Why I'm Not Girly.

I grew up in the rich neighborhood, but I wasn't rich I just had a big family. From ages 7-15, to have friends I had to fit a very specific mold. The popular pretty girls liked me because I was nice and fun and funny and we all grew up together. But, I couldn't afford the trips, the clothes, or the accessories. When Doc sandals and long tube socks were popular, I got the Half Price Store version. It plagued me. I was a happy kid, but I along with others were tormented by the more cruel of the rich and popular. I fell into the dark side of youth, turning my nose at all the extras my parents provided, simply because I deemed them not up to standard with what Aly Gill and Katie Kellogg were wearing. Those girls were hard on my psyche. As I got older and found my own voice, I discovered how little I thought of those hurtful girl and the negative impact I had allowed them to have on my self esteem. I retaliated. Sweats, cropped hair, loud attitude, and ***** were always my game; and that side ran rampant the rest of highschool and in to college. Two years ago, after a messy breakup, my self-esteem was at an all-time low. Why wasn't I sexy? Why wasn't I desired? Why wasn't I sought after at least as much as the vapid socialites whose depth was more shallow than a bum's puddle of **** on the sidewalk? Why, after all these years, did I still see myself as LESS THAN those very girls I pittied? After much discussion with my best friend, I realized my association. Popular pretty made up girls meant shallow/bad/no one I'd like to be. What's the opposite of that? Educated, sincere, raw, ME. But, I had missed some major pieces. Rather than vow to be sincere and self-actualized... I wound up being brash and quite rough around the edges. I know now that I need to meld both sides together, and that my feminine side does not equal weakness or lack of depth. I'm just struggling with what my own girly femininity entails.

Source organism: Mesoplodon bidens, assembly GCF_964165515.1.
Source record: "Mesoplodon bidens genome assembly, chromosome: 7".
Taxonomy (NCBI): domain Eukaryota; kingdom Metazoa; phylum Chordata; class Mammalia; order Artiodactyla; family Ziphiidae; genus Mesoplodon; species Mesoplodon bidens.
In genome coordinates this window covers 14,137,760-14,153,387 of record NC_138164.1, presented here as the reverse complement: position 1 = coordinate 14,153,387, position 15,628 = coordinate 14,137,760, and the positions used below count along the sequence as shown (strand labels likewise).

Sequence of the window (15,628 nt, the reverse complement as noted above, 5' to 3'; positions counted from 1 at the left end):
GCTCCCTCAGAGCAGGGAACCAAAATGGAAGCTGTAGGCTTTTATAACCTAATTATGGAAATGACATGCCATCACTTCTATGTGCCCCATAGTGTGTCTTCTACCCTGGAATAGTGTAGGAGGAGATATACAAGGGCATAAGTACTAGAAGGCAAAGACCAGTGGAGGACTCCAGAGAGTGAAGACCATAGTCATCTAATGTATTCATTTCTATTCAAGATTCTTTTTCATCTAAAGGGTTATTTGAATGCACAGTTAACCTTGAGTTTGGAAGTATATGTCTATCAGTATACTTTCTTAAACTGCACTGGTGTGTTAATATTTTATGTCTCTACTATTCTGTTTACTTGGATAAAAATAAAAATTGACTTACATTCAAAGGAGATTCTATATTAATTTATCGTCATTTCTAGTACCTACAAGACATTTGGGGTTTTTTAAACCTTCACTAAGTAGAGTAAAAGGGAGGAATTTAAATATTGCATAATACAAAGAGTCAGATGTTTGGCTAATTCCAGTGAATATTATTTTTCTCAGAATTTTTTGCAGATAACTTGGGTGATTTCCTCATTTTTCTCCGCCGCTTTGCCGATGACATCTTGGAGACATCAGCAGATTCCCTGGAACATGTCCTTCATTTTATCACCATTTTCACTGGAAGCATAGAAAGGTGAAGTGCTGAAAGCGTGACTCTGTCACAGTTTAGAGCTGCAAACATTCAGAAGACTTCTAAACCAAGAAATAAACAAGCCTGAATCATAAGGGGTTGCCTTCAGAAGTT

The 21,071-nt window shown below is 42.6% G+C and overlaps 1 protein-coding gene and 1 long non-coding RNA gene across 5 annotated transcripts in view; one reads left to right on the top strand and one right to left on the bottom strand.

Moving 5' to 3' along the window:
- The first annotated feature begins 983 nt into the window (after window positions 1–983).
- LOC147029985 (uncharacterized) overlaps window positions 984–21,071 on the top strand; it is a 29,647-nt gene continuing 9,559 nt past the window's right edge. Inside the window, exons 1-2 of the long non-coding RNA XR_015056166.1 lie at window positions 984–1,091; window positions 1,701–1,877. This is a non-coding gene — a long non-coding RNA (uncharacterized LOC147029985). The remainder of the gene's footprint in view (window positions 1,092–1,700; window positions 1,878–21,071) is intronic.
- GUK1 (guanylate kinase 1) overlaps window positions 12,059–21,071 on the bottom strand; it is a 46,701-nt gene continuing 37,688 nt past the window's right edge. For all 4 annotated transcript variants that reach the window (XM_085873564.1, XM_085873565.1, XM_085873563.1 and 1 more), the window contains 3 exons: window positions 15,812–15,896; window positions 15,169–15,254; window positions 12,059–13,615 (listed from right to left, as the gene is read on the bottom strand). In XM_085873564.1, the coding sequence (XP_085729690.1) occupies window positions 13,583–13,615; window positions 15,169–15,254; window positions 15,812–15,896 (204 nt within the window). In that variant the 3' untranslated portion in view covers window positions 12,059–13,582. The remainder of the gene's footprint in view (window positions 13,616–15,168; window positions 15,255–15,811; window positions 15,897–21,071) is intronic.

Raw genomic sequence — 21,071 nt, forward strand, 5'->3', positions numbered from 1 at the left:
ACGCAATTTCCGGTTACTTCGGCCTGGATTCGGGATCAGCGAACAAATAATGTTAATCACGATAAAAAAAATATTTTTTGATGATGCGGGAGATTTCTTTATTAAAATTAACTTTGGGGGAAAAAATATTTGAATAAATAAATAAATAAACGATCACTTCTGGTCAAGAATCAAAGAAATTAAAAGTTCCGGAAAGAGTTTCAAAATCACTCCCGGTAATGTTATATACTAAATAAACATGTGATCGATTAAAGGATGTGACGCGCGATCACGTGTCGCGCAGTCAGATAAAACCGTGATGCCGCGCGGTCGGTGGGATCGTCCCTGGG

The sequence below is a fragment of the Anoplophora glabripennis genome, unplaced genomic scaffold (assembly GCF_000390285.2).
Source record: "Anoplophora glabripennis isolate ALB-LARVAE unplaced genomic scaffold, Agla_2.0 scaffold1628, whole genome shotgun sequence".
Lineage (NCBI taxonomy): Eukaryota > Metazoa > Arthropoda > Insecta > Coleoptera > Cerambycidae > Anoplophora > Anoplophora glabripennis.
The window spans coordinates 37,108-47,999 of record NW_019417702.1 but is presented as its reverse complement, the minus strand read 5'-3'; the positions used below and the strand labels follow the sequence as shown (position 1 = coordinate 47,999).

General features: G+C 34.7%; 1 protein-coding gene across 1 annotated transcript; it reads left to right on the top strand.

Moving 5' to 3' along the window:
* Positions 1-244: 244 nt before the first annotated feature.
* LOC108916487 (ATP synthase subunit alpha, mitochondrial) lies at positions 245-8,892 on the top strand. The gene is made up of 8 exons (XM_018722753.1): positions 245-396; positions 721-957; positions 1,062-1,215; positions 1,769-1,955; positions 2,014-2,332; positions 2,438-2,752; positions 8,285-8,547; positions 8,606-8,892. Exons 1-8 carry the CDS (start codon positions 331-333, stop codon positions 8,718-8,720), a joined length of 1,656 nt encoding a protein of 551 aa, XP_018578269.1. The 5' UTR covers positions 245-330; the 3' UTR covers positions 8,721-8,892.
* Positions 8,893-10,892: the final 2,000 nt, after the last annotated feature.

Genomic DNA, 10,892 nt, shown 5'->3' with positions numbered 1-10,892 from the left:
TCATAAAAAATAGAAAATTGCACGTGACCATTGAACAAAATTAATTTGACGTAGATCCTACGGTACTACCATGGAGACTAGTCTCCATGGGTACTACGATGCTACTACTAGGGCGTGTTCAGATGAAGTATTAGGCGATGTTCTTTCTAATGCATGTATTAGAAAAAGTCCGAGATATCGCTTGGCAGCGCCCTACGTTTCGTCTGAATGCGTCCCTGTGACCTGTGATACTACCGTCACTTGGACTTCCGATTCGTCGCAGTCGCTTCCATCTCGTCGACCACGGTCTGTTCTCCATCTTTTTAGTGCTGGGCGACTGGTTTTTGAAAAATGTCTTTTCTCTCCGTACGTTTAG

mcmermand mcmermand
Jul 19, 2010